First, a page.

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What Makes You So Special?

Creating Your Company Brand

See if any of this sounds familiar: You’re a mid-size contractor in a mid- to upper tier building market, and you have a lot of competition. Your company’s been around a while and through sweat, luck and more late nights than you care to count, you’ve managed to carve out a solid reputation in your community. You’ve thrived through market upswings, survived downturns and hired/fired good and bad people. And finally, today you genuinely feel like the pieces are firmly in place and you’re realizing the vision that you had for the company those many years ago.


But there’s a problem. As good as everything is, you still occasionally find yourself asking, “OK, so if everything’s so great, why aren’t we blowing the doors off the place? Why isn’t there more of a separation between ourselves and our competition?” Though there are likely smaller, more minute reasons entering into the mix, I’m here to suggest that the true lack of separation you’re feeling from your competition may not be so much a product of your company’s abilities as it is how the public perceives those abilities.

But Mom Always Told Me I Was Special …

Stay with me here. Over the years I’ve observed that people (and by extension, companies made up of people) tend to accept that the daily growth and hurdles they experience are singular to their own, unique existence. It’s certainly always felt that way to me, and I’m guessing you feel the same. And though that may be apt on a personal level, I would contend that these same gains, losses and milestones we overcome in business are not as unique as we’d wish to believe.


I’m also betting that your (and my) local competitors have gone through a surprisingly similar trial of misfires, mistakes and adaptations while building their enterprises, and that we’ve all come up with pretty much the same business remedies, methods and protocols. In short, we’ve all arrived at where we are today along (disparagingly) similar paths. We’re not that special.


I’m sorry I had to be the one to break it to you.

What’s Your Brand? (Creating a Market Identity)

But don’t let this revelation get you down. Knowledge is power when used for good, and you can turn this insight to your advantage. Let’s call it a “driving force” to motivate you to take the necessary next step that will finally allow your company to truly stand out. So, working from the premise that macro-operations are similar in nature, let’s explore one proven method that has allowed others in your position to finally break away from the frustrating cluster of also-rans: branding.


Most of us associate branding with products, but being as we’re in a service industry, our service is our product. And what quality do all successful products share? They’re recognizable. You know what you’re getting even before the purchase because the company selling the product has taken the requisite time and effort to communicate a clear product identity to the public prior to the sale. They’ve formed a brand. But this wasn’t by accident. These firms spend countless hours and devote vast resources making sure you understand exactly their product is all about—and you need to do the same.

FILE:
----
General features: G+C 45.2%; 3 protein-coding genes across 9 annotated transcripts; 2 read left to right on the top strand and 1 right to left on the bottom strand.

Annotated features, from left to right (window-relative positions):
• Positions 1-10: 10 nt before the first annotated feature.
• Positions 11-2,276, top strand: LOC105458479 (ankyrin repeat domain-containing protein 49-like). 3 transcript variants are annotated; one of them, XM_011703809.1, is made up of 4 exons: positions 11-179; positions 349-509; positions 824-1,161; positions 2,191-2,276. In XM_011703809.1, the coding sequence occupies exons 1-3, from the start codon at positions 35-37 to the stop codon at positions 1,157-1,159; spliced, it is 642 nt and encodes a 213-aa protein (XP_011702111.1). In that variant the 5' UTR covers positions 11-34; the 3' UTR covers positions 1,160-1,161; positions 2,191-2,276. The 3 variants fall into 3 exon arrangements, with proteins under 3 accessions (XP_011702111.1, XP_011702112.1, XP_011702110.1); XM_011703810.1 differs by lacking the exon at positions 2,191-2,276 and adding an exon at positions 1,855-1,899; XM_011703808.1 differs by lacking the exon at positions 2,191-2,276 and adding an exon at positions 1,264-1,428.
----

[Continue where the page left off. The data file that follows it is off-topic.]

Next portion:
A Plan of Action

Now I’m not talking about just labeling yourself an acoustical ceiling company; it’s too ambiguous, and many of them exist. You need to take it to the next level. What type of acoustical ceiling contractor are you? What separates you from the 10 other acoustical contractors in your town? What makes you special?


If you’re struggling to get started, here’s a little exercise you can try to gain the proper mindset: Take a moment to consider your local/regional building market. Now read the questions below and respond with the first name that enters your head:


1.    Which contractor in your market do you associate with medical/hospital work?


2.    What about schools and government buildings?


3.    And who comes to mind for more complicated sitework or civil projects?


The answers themselves aren’t as critical as the fact that a name likely did come to your mind. And that’s not an accident. Those companies have likely spent considerable time and energy to hone their personas.


So, what about you? What’s your vision? How do you want the public to view you? Pick an aspect of your company you consider a strong-suit and formulate a plan so people know you are the go-to company for that service. With dedication and consistency, it won’t be long before your company is associated with your chosen genre and—from then on—you will find your word-of-mouth work opportunities (these are huge in our business!) will grow. But nothing will happen without a solid plan in place, so to further that along, here are a few things to consider as you develop your own branding plan:


Make sure everyone in your company is on board with the new brand. I list this first because I consider this the most important step. All employees—from executive level to mail room—should be engaged and knowledgeable regarding your new branding vision. Too many firms ignore this ever-so-crucial element and then wonder later why the effort faltered. I know it’s cliché, but it’s true: The best marketing tool you have as a company is your people. If you can manage to get everyone spreading the same clear and enthusiastic message, success won’t be far behind. On the other hand, if your message is muddy or half-hearted, the effort is ultimately doomed to wither and die.